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Understanding Depth of Field in Photography

Understanding Depth of Field in Photography
Depth of field refers to the range of distance that appears acceptably sharp. It varies depending on camera type, aperture and focusing distance, although print size and viewing distance can also influence our perception of depth of field. This tutorial is designed to give a better intuitive and technical understanding for photography, and provides a depth of field calculator to show how it varies with your camera settings. The depth of field does not abruptly change from sharp to unsharp, but instead occurs as a gradual transition. In fact, everything immediately in front of or in back of the focusing distance begins to lose sharpness — even if this is not perceived by our eyes or by the resolution of the camera. Since there is no critical point of transition, a more rigorous term called the "circle of confusion" is used to define how much a point needs to be blurred in order to be perceived as unsharp. When does the circle of confusion become perceptible to our eyes?

Landscape Photography I admit it - I am a filter junkie. I rarely take a landscape photo without a filter attached to my lens! For me, filters are not used for gimmicky effects but are used to overcome the main limitation of digital sensors, which is the lack of ability to record wide ranges of contrast. Photo 1c (below) was taken with both a polarizer and a 2-stop hard-edge grad filter (to further reduce contrast between the dark foreground and bright sky and mountains). If you do not know how a polarizer and/or a grad works or how these filters can help your landscape photography I recommend the following articles: Fields of Gold (or was that blue?) This article does not cover what each filter does or how to use filters but is simply an explanation of how to build a filter system so you can use multiple filters for contrast reduction. The Cokin P-Holder Rather than use screw-in filters on my lens, I use drop-in filters that slide into the Cokin P-Holder. Vignetting – A Painful Reality? Go Big!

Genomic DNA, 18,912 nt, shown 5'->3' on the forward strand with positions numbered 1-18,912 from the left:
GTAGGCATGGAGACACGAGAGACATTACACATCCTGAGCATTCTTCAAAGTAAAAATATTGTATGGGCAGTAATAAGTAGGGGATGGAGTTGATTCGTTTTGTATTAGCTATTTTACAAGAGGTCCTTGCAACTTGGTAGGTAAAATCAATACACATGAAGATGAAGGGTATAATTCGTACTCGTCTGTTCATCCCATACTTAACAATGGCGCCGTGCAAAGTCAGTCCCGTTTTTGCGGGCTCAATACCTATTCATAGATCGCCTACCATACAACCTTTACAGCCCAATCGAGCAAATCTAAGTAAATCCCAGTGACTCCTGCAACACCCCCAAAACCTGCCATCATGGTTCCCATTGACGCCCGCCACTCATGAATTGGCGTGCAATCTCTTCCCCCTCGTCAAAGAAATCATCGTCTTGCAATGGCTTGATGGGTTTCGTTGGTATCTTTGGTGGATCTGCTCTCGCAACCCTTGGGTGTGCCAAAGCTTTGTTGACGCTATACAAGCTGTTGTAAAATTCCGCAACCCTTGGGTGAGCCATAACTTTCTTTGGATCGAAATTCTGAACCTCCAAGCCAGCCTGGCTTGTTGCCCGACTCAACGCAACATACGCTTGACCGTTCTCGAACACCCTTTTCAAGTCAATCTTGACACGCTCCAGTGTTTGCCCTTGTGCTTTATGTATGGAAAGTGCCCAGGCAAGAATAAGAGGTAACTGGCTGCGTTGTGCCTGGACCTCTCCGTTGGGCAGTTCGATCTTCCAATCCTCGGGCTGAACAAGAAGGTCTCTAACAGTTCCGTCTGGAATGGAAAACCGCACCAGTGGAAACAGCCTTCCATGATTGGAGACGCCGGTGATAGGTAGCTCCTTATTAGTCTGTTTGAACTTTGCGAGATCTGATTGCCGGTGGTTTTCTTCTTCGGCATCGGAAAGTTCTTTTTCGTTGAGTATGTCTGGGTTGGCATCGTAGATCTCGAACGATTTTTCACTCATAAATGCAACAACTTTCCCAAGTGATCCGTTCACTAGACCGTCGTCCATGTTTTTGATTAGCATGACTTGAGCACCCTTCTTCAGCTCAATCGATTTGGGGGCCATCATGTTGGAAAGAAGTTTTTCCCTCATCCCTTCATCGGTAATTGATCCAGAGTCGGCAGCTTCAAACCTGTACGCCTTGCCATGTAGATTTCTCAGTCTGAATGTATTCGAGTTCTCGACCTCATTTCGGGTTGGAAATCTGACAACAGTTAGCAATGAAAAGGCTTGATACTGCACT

Making the Most of Natural Light in Photography Paying more attention to light is perhaps the single most important step you can take to improve your photography. With many landscapes, having good natural lighting can even be more important than the choice of subject itself. Different types of natural light can also produce a wide variety of subject appearances — even though these all have the same light source. Learn how to achieve the right light for your subject by utilizing the unique qualities of your particular time of day and weather. Flat Natural Light Better Natural Light Three factors influence how natural light renders a subject: time of day, camera direction and weather. Even though all natural light originates from the sun, a subject's illumination is actually comprised of several components: Move your mouse over each lighting component above to isolate its effect. Depending on the time of day, the relative amount of each component changes — resulting in an overall illumination with a different white balance or contrast.

How to Setup Canon 7D to take HDR shots / Bracketed Exposure Ok so you have heard the word HDR, Bracketed Exposure and Auto Exposure Bracketing. But what do they mean and how can you use your Canon 7D to take these sorts of shots. Ok first things first what is HDR, Bracketed Exposure and Auto Exposure Bracketing. HDR stands for High Dynamic Range, and it is a technique in which you merge several shots together all with a different dynamic range or exposure. which let you create the HDR effect or final images, check out the excellent video tutorials by Just4Photographers.com on using Photosjop. One of my favourite HDR photographers has to be Trey Ratcliff I think his work is astounding. A fantastic E-Book I recently bought How to do Trick Photography by Evan Sharboneau is amazing, is really takes some of ym article concepts to a whole new level, adn I recommend downloading and giving it a read, you will not regret it. HDR (High Dynamic Range), Bracketed Exposure, Auto Exposure Bracketing on the Canon 7D So before we can create any HDR 1. a. c. 2. a. c.